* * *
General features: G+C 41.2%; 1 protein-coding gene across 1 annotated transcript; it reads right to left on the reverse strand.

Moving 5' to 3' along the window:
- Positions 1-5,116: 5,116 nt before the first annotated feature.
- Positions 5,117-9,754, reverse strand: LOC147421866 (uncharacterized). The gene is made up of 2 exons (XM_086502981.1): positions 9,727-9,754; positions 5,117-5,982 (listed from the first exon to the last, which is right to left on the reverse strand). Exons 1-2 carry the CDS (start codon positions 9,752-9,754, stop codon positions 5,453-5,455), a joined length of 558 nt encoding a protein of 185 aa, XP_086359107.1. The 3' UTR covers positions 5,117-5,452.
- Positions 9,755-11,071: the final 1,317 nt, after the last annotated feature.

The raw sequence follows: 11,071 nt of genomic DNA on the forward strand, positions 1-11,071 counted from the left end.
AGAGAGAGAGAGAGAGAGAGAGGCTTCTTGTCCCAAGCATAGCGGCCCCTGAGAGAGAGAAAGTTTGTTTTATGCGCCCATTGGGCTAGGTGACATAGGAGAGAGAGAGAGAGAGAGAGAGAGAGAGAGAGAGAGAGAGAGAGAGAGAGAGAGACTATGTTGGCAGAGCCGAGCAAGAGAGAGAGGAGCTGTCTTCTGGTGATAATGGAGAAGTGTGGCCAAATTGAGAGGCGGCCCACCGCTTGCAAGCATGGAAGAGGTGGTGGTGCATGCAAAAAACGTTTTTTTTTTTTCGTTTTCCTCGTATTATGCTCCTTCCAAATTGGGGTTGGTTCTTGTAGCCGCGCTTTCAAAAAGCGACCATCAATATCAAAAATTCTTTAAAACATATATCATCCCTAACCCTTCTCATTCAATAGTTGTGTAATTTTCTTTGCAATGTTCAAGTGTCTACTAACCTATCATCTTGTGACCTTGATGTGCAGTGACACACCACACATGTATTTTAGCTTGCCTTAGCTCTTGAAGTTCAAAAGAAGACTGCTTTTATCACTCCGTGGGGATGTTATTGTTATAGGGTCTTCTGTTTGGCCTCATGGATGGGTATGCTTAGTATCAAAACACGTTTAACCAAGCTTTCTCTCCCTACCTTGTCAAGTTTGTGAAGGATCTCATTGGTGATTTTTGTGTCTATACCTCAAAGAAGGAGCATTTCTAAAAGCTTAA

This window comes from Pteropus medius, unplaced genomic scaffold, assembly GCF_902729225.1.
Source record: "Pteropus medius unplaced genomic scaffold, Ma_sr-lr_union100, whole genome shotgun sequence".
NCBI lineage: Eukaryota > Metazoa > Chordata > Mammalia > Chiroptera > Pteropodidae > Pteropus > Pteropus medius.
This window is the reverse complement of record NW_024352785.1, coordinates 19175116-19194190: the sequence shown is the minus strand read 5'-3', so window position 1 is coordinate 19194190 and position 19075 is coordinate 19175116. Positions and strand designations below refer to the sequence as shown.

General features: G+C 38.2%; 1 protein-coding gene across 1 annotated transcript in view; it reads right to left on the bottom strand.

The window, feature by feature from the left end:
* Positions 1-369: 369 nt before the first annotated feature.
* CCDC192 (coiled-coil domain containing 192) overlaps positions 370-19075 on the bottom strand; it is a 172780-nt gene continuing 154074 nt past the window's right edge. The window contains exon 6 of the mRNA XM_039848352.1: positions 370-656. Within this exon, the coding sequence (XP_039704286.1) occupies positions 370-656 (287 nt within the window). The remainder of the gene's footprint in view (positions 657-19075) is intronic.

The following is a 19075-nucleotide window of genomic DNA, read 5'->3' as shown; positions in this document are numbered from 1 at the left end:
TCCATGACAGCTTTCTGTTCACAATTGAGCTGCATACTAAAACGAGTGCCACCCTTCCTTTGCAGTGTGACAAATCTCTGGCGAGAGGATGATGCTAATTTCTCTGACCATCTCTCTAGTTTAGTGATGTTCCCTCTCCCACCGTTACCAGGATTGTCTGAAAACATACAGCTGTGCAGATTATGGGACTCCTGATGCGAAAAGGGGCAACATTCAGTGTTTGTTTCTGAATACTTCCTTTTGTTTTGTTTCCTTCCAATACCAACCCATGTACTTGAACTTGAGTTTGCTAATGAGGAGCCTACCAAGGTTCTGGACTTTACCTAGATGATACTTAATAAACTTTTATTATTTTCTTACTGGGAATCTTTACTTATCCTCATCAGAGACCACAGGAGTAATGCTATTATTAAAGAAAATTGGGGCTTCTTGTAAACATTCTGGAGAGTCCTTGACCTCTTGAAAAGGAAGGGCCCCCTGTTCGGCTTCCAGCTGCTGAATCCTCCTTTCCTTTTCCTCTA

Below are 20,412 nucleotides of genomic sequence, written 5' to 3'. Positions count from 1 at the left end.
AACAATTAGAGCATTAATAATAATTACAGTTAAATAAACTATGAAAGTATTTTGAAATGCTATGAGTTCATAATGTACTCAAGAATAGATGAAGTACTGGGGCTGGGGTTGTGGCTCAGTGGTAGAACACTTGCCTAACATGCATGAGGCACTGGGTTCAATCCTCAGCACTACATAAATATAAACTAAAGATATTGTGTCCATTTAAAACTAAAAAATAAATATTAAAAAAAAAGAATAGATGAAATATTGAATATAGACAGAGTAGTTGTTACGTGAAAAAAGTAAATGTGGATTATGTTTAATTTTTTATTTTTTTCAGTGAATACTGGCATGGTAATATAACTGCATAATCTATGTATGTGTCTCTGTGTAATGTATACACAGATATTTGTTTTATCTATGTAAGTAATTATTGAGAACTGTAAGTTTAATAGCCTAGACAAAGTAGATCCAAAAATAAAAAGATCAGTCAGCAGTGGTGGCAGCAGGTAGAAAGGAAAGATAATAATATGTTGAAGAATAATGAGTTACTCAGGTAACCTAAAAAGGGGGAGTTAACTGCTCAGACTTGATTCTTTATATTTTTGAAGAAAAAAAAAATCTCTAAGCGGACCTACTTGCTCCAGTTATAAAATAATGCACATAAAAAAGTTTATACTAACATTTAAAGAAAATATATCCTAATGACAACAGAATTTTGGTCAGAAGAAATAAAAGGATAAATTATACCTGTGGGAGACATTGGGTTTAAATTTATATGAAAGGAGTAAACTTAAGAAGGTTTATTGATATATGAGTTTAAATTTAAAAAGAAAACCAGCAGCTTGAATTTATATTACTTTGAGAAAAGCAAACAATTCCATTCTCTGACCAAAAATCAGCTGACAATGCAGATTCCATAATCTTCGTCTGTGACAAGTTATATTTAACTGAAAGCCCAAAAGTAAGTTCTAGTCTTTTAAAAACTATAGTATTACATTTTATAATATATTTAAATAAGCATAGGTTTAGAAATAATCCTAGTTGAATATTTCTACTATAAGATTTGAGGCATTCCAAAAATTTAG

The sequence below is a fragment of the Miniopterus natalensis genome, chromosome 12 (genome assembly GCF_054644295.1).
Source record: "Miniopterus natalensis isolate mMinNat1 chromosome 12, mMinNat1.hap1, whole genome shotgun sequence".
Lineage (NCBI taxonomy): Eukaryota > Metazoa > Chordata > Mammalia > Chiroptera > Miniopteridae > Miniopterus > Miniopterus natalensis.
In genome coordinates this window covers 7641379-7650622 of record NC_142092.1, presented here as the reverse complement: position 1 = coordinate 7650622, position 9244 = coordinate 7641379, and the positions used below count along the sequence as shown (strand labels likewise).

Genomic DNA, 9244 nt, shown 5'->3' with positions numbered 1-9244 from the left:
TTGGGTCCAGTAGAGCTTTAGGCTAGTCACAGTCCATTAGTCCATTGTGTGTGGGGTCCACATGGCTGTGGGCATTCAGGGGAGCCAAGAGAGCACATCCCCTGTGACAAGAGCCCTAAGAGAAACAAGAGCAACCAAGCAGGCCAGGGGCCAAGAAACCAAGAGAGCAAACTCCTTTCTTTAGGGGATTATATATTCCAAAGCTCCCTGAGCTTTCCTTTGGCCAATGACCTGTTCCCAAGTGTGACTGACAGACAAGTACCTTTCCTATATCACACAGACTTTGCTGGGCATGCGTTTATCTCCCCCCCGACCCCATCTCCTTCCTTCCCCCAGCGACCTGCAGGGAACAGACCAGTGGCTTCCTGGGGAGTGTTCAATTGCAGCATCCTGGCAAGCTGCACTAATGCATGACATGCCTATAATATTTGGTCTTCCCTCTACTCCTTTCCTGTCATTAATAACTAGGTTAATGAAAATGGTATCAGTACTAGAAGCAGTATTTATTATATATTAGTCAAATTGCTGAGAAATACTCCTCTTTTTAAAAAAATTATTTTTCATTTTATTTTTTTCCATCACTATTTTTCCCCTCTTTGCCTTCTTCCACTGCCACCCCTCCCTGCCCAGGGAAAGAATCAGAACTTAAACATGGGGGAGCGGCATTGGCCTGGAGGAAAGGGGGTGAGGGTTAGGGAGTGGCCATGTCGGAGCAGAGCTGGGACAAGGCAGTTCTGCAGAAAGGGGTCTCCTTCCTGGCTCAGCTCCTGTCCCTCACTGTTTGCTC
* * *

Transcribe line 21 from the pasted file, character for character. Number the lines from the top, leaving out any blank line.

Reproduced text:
Source record: "Miniopterus natalensis isolate mMinNat1 chromosome 12, mMinNat1.hap1, whole genome shotgun sequence".